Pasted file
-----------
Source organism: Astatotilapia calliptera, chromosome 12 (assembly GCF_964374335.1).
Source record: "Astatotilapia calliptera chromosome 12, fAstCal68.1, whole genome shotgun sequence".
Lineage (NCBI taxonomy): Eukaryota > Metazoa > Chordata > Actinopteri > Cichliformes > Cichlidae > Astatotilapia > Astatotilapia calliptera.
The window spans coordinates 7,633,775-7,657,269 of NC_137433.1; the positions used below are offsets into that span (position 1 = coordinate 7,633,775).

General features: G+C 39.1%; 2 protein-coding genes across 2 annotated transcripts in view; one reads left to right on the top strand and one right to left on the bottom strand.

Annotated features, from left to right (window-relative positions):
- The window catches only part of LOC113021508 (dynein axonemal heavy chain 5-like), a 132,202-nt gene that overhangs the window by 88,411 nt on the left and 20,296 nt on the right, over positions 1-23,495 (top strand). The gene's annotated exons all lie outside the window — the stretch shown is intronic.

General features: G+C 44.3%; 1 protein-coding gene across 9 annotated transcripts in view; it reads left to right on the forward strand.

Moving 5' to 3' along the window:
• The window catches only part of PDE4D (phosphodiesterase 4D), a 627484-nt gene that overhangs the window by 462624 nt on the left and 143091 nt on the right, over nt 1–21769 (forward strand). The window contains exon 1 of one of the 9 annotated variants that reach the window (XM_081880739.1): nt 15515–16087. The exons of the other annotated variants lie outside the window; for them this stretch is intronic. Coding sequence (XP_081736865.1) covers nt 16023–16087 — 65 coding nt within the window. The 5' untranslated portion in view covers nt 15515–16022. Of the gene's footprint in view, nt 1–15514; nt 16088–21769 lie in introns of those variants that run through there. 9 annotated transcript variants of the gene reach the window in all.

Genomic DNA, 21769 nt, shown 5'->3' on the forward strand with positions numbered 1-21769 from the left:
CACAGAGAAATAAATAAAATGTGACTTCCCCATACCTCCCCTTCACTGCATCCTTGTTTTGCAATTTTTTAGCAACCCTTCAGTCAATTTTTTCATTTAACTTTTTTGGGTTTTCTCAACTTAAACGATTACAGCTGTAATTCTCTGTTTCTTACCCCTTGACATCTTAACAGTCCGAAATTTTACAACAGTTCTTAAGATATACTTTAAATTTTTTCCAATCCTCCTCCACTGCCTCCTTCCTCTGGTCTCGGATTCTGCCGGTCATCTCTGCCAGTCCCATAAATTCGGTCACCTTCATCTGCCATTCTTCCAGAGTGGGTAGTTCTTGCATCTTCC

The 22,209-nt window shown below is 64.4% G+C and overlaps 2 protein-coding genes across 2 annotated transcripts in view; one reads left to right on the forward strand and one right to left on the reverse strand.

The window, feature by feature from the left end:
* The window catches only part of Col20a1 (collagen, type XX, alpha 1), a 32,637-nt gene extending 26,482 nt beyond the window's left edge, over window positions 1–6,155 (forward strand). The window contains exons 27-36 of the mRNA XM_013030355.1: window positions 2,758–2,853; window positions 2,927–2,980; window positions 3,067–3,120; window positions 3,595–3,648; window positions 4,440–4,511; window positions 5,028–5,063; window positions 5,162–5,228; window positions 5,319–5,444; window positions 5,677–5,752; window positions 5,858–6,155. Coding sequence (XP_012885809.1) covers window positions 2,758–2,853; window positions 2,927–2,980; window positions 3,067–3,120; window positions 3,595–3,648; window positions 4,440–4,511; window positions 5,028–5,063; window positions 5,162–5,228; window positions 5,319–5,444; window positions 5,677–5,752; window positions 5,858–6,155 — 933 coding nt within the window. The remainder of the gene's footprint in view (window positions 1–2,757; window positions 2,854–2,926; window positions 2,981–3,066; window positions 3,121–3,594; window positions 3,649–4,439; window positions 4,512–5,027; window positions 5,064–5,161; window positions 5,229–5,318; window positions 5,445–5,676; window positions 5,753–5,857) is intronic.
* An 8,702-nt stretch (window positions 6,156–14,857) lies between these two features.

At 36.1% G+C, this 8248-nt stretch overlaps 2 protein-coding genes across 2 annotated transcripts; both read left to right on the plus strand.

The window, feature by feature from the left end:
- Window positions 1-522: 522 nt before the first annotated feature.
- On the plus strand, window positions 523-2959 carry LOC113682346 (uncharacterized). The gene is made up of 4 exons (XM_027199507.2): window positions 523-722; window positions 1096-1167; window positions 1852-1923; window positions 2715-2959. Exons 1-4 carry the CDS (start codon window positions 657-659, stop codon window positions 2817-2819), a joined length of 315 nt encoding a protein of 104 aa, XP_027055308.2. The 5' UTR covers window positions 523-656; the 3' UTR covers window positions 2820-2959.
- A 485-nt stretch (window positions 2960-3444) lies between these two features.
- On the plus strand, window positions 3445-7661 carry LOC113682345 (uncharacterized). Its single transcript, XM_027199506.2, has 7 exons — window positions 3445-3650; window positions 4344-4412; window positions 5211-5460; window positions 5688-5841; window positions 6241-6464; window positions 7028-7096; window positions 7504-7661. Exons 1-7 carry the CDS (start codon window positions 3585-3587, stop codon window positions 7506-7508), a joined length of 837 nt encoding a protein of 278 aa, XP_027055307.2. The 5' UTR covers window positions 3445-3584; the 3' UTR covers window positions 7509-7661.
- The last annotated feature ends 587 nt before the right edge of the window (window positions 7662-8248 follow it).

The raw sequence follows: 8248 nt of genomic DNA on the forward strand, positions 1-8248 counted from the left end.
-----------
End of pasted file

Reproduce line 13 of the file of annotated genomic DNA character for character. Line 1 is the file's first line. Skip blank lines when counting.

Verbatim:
The 22,209-nt window shown below is 64.4% G+C and overlaps 2 protein-coding genes across 2 annotated transcripts in view; one reads left to right on the forward strand and one right to left on the reverse strand.